From School Library Journal
PreSchool-Grade 1—Born on a spring day, a baby fox is taught the necessary survival skills by his patient parents. The kit is eager to explore the world on his own and asks from time to time, "Am I ready?" "No, fox, no," is the reply. In the fall, a more competent creature doesn't ask, but states, "Now I'm ready," and his mother responds, "Go, fox, go." The lyrical text reads easily, and one slightly changed sentence is repeated throughout: in the spring, "And the rain comes and goes"; at night, "And the stars come and go"; and in the fall, "And the days come and go." Rich, saturated colors fill the spreads with the seasons' deep hues as they depict the young animal's progress toward independence. Van Gogh-like sweeps of color indicate tall grasses, while splotches of paint deftly reveal the changing hues of leaves and sky. The endpapers show a silvery landscape bathed in moonlight. This picture book is a tender tribute to family.—Maryann H. Owen, Racine Public Library, WI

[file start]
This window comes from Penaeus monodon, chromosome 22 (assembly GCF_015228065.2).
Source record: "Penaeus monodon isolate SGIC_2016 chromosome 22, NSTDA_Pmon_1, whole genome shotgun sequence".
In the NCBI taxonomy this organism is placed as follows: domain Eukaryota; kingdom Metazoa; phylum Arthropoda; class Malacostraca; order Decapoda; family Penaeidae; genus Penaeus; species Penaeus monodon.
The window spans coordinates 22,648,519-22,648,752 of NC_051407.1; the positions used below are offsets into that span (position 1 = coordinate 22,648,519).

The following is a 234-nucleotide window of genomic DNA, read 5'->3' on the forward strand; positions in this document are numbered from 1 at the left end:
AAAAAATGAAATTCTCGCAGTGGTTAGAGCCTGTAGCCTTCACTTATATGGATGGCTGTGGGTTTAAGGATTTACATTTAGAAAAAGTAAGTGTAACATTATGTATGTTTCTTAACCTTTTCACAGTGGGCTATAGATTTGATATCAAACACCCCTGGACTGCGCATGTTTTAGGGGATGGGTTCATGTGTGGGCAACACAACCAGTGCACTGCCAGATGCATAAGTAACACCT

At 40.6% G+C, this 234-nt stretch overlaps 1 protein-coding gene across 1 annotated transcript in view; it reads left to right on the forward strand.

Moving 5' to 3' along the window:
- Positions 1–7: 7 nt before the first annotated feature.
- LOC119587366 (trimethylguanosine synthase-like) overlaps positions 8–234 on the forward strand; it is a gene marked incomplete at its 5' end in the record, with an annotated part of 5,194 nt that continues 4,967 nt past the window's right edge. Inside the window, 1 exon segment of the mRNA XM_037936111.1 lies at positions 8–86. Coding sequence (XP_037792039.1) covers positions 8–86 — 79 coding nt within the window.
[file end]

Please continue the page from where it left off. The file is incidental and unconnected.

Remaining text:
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As in The Great Blue House
(2005), Banks and Hallensleben offer another atmospheric picture book that celebrates seasonal change. In an earthen den, a baby fox is born. The shifting seasons mark the fox's growth: in spring, the little fox wonders when he can go outside; in summer, while hunting with his parents, he wonders when he can roam on his own. Finally, in fall, the little fox has learned to care for himself, and his parents send him off with sweet encouragement. Banks' spare, sensory words include some sophisticated imagery ("burnished leaves"; a "bloated" sun) that will be a reach for some preschoolers. With lulling rhythms and poetic phrases, Banks reinforces the deeply reassuring tone: trees "sigh like a lullaby setting the world at ease" and "silence grows into a peaceable hum." Illustrated with Hallensleben's rich, thickly brushed scenes of the nurturing fox family exploring fields and woods, Banks' gentle story sends a message that independence, whether for a fox or a child, is as natural and inevitable as the turning of the seasons. Gillian EngbergCopyright © American Library Association. All rights reserved